Vodafone needs to watch out

You can forgive someone once, maybe twice, but six court cases concerning misleading advertising from Vodafone New Zealand is stretching credibility somewhat.

You can forgive someone once, maybe twice, but six court cases concerning misleading advertising from Vodafone New Zealand is stretching credibility somewhat.

I know the company has only admitted to one of the six cases, for which it was fined over NZ$400,000 last week, but Vodafone's appearances in court do seem to be becoming a bit of a habit.

Vodafone admitted five breaches of the Fair Trade Act concerning its Vodafone Live service in 2007-08, which promised "absolutely free" mobile internet for some websites.

However, Vodafone failed to adequately tell users that charges would apply outside Vodafone Live's "walled garden", which left some users facing "bill shock" in excess of NZ$1000.

Just two days prior to Friday's court judgment, Vodafone was defending a "$1-a-day" mobile internet offering, which the Commerce Commission in New Zealand also believes to be misleading.

And there remains four more court cases to come, again involving the marketing of its internet and phone products during 2007-09.

Now, Vodafone is not some shady, sleazy, fly-by-night operator. It is New Zealand's largest mobile phone company, with around half of the market.

It is young, hip and trendy, with the brightest colours, the best-looking staff and the best-looking products. It is a showcase of global branding and marketing wizardry, an organisation that makes its Telecom rival look stale and stodgy by comparison.

But dig deep beneath its marketing froth, and there are many unhappy campers.

The comments underneath news stories confirm this. Commenters accuse the company of rorting customers and delivering poor customer service and coverage.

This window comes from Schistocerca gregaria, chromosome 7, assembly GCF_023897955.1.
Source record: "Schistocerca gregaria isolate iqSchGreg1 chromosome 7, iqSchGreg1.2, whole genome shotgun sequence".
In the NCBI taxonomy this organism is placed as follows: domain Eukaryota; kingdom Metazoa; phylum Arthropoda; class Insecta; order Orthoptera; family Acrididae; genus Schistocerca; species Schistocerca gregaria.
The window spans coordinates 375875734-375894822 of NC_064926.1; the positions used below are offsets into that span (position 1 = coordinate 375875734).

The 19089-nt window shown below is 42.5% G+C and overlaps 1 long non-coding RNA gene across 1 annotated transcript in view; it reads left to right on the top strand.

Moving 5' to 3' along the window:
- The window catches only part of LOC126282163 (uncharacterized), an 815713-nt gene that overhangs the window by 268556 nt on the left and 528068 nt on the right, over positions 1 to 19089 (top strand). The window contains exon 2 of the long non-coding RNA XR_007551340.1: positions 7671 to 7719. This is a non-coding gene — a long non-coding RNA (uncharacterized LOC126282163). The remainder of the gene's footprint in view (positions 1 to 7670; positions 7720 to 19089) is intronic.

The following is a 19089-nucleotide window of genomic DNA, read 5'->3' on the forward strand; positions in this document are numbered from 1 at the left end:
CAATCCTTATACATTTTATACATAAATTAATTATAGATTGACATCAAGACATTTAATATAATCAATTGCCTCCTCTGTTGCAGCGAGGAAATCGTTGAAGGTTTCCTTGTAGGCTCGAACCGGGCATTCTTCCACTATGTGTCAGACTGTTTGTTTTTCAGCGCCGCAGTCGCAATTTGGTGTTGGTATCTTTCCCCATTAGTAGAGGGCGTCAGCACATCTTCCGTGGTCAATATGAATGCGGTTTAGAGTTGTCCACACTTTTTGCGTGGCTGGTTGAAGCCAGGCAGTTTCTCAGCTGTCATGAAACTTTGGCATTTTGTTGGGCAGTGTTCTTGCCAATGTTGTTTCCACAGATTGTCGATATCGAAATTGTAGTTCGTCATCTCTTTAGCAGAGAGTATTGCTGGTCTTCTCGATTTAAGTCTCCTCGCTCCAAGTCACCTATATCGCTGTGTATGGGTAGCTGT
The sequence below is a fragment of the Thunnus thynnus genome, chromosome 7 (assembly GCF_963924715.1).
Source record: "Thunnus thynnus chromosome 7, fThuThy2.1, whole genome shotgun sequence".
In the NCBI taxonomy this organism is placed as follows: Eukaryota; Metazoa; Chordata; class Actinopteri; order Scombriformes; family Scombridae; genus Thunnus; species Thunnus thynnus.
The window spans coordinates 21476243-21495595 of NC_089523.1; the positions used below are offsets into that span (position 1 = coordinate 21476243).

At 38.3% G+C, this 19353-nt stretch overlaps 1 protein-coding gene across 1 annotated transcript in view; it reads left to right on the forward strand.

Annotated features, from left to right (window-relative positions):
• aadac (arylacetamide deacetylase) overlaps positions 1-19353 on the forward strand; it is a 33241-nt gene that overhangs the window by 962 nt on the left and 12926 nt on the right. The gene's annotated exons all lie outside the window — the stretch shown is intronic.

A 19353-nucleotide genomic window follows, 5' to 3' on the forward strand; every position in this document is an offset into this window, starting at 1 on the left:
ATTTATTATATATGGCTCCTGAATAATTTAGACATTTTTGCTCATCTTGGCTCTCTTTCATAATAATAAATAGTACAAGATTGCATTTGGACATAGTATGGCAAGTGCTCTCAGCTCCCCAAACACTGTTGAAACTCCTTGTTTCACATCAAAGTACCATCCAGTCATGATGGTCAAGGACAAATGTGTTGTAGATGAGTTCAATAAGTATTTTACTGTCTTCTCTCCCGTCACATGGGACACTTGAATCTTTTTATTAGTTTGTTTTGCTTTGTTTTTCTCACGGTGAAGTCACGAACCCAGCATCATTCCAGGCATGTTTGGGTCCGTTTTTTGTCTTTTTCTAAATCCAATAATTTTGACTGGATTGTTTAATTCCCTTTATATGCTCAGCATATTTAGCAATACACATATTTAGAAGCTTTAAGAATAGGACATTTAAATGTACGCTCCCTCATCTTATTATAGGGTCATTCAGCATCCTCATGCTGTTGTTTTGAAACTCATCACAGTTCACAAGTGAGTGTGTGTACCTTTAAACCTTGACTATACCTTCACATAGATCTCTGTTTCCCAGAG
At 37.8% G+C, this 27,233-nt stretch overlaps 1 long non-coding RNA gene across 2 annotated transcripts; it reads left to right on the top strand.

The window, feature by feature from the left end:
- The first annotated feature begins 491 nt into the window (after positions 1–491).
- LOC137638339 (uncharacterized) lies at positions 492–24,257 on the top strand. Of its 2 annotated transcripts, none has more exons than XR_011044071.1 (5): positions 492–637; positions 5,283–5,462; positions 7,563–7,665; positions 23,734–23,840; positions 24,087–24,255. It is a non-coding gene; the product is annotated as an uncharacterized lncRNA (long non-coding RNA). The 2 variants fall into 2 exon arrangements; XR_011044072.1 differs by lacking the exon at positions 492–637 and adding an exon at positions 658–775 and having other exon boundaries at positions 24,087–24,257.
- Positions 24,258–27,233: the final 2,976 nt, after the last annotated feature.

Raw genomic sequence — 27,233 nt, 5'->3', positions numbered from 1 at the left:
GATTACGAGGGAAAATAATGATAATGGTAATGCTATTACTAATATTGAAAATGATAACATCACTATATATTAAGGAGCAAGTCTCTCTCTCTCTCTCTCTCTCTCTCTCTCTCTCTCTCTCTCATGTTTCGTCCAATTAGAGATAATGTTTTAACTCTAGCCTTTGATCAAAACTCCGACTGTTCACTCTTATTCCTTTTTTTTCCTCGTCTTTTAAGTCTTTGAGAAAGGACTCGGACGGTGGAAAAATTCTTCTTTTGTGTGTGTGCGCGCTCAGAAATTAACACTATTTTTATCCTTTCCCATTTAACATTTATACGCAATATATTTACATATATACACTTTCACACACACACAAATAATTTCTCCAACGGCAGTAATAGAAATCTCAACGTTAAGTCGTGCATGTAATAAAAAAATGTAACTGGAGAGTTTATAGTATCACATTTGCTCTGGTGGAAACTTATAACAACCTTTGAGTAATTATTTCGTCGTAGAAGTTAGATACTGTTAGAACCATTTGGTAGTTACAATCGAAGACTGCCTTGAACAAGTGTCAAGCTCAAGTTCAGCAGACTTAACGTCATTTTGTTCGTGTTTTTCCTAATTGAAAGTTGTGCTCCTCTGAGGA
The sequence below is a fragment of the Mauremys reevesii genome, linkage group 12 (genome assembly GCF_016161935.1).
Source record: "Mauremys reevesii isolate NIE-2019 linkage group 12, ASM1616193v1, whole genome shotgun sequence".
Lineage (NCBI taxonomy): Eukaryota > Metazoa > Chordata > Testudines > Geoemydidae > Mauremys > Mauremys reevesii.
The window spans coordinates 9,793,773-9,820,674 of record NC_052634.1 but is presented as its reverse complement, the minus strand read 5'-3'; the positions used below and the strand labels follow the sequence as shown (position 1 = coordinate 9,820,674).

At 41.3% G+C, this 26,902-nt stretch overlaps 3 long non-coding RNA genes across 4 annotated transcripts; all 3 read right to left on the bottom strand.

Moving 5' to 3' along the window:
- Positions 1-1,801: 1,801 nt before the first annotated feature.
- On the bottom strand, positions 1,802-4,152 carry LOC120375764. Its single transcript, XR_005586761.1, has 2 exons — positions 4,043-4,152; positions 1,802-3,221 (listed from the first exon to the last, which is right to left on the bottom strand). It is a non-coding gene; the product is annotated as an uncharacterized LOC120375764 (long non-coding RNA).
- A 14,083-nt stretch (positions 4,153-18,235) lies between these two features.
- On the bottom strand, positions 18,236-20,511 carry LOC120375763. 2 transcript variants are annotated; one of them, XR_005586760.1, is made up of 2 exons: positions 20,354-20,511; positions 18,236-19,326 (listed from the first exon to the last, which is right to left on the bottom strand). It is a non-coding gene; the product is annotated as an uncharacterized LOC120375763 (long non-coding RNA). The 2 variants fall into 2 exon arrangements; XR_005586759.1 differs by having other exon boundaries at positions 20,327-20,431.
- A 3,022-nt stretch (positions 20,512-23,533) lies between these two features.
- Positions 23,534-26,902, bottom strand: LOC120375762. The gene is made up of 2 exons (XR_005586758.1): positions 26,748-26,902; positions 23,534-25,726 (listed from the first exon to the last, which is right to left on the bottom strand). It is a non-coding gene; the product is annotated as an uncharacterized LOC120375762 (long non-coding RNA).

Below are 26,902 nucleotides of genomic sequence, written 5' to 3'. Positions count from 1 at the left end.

Consequently, Vodafone is losing customers by the tens of thousands; it lost 27,000 subscribers in the three months to 30 June, giving it just 47 per cent of the market, when it had previously held over half.

With all of this happening, something is surely rotten in the state of Vodaland.

For a company strong on image and branding, the "misleading" marketing is the nail in the coffin.

Vodafone New Zealand must do much to redeem itself and act with total integrity — otherwise the unhappiness and customer losses will only multiply.

Of course, it isn't the only telco that has encountered such issues.

Indeed, in 2009, Telecom was fined NZ$500,000 after pleading guilty to 17 Fair Trading Act breaches over claims made in 2006 when promoting Xtra's Go Large broadband plan.

As Paul Brislen, former Vodafone spokesman and now Chief Executive of the Telecom Users Association of New Zealand, told the New Zealand Herald:

"Theresa Gattung [former Telecom chief executive] said telcos had used confusion as a marketing tool, and she was absolutely right."

However, under CEO Dr Paul Reynolds, Telecom has done wonders for its image. It was open and honest with its XT failings, and it acted as the perfect corporate citizen when Christchurch had its earthquakes. To a large extent, Telecom New Zealand has redeemed itself.

Vodafone needs to realise that New Zealand is a small country, and that customer service counts, as does reliability. People tend to use word of mouth more, and if word spreads about appalling service, or the company gains a poor reputation for honesty, it will suffer immensely.


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